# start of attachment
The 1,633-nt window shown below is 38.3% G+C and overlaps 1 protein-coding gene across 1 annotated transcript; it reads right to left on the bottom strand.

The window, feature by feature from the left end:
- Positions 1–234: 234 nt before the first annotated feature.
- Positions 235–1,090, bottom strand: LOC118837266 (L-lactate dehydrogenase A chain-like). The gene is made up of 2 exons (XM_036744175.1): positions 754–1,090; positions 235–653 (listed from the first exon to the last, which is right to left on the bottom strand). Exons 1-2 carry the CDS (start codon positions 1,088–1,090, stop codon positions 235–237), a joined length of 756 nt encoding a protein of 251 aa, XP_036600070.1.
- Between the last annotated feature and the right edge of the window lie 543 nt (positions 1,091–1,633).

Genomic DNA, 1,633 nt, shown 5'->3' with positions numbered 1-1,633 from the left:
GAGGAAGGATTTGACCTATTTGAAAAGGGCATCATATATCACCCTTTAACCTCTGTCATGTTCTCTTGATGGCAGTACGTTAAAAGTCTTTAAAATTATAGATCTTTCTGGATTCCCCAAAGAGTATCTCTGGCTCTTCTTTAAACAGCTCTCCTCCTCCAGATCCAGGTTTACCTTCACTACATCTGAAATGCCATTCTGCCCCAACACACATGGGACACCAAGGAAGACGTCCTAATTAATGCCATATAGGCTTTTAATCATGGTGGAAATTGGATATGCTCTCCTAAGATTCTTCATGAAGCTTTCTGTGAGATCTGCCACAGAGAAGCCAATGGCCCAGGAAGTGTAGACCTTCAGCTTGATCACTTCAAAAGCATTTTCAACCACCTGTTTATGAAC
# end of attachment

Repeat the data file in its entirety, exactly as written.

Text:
The 1,633-nt window shown below is 38.3% G+C and overlaps 1 protein-coding gene across 1 annotated transcript; it reads right to left on the bottom strand.

The window, feature by feature from the left end:
- Positions 1–234: 234 nt before the first annotated feature.
- Positions 235–1,090, bottom strand: LOC118837266 (L-lactate dehydrogenase A chain-like). The gene is made up of 2 exons (XM_036744175.1): positions 754–1,090; positions 235–653 (listed from the first exon to the last, which is right to left on the bottom strand). Exons 1-2 carry the CDS (start codon positions 1,088–1,090, stop codon positions 235–237), a joined length of 756 nt encoding a protein of 251 aa, XP_036600070.1.
- Between the last annotated feature and the right edge of the window lie 543 nt (positions 1,091–1,633).

Genomic DNA, 1,633 nt, shown 5'->3' with positions numbered 1-1,633 from the left:
GAGGAAGGATTTGACCTATTTGAAAAGGGCATCATATATCACCCTTTAACCTCTGTCATGTTCTCTTGATGGCAGTACGTTAAAAGTCTTTAAAATTATAGATCTTTCTGGATTCCCCAAAGAGTATCTCTGGCTCTTCTTTAAACAGCTCTCCTCCTCCAGATCCAGGTTTACCTTCACTACATCTGAAATGCCATTCTGCCCCAACACACATGGGACACCAAGGAAGACGTCCTAATTAATGCCATATAGGCTTTTAATCATGGTGGAAATTGGATATGCTCTCCTAAGATTCTTCATGAAGCTTTCTGTGAGATCTGCCACAGAGAAGCCAATGGCCCAGGAAGTGTAGACCTTCAGCTTGATCACTTCAAAAGCATTTTCAACCACCTGTTTATGAAC